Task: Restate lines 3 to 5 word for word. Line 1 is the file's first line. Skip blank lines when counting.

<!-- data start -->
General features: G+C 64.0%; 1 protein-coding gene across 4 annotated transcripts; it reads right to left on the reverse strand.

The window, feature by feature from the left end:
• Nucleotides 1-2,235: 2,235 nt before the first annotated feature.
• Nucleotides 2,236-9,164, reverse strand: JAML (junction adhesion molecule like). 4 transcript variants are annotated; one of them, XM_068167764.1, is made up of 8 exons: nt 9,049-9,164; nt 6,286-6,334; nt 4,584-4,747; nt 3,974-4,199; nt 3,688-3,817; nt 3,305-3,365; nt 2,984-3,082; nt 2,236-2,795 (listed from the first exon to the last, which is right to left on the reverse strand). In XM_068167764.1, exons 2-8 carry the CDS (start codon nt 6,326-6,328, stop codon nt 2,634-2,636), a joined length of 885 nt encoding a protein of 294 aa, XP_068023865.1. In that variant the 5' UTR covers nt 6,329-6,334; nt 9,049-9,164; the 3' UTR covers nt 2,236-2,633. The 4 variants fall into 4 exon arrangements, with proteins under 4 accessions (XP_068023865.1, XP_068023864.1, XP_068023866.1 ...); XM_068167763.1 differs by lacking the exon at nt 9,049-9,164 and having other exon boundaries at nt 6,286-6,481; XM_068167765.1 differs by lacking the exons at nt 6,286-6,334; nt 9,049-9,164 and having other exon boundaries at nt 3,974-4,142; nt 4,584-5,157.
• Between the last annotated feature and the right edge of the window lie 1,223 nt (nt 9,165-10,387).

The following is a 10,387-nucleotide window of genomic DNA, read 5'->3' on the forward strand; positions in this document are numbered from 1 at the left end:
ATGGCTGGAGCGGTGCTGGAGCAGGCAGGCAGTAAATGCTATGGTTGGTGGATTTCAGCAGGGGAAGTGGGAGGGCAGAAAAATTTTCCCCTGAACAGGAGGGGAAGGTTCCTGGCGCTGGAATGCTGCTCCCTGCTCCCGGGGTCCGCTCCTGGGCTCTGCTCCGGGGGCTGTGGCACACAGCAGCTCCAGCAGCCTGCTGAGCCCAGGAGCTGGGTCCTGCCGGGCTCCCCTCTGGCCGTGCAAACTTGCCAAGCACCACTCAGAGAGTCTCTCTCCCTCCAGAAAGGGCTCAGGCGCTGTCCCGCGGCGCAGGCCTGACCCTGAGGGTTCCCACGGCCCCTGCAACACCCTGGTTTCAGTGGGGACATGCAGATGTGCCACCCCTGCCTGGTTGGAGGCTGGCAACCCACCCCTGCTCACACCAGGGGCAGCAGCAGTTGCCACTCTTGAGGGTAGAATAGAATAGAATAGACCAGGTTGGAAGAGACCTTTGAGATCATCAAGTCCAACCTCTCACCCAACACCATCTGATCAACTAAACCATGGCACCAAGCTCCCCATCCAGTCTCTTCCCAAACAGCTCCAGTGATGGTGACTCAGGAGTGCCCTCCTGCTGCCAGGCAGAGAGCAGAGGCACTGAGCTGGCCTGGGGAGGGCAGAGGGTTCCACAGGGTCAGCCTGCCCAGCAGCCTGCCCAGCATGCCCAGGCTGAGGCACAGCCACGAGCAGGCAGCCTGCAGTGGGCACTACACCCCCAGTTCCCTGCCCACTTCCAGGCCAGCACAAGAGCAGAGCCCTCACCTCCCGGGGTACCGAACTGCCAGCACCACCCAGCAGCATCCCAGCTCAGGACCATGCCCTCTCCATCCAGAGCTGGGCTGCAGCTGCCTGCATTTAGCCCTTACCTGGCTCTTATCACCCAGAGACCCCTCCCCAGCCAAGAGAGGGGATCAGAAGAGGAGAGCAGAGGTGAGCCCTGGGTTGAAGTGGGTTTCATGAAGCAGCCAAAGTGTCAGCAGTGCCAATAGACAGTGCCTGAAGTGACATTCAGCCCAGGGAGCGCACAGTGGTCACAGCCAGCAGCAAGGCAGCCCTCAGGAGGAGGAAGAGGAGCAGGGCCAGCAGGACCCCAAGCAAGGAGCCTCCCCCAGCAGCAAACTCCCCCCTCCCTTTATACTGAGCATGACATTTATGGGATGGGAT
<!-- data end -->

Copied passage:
• Nucleotides 1-2,235: 2,235 nt before the first annotated feature.
• Nucleotides 2,236-9,164, reverse strand: JAML (junction adhesion molecule like). 4 transcript variants are annotated; one of them, XM_068167764.1, is made up of 8 exons: nt 9,049-9,164; nt 6,286-6,334; nt 4,584-4,747; nt 3,974-4,199; nt 3,688-3,817; nt 3,305-3,365; nt 2,984-3,082; nt 2,236-2,795 (listed from the first exon to the last, which is right to left on the reverse strand). In XM_068167764.1, exons 2-8 carry the CDS (start codon nt 6,326-6,328, stop codon nt 2,634-2,636), a joined length of 885 nt encoding a protein of 294 aa, XP_068023865.1. In that variant the 5' UTR covers nt 6,329-6,334; nt 9,049-9,164; the 3' UTR covers nt 2,236-2,633. The 4 variants fall into 4 exon arrangements, with proteins under 4 accessions (XP_068023865.1, XP_068023864.1, XP_068023866.1 ...); XM_068167763.1 differs by lacking the exon at nt 9,049-9,164 and having other exon boundaries at nt 6,286-6,481; XM_068167765.1 differs by lacking the exons at nt 6,286-6,334; nt 9,049-9,164 and having other exon boundaries at nt 3,974-4,142; nt 4,584-5,157.
• Between the last annotated feature and the right edge of the window lie 1,223 nt (nt 9,165-10,387).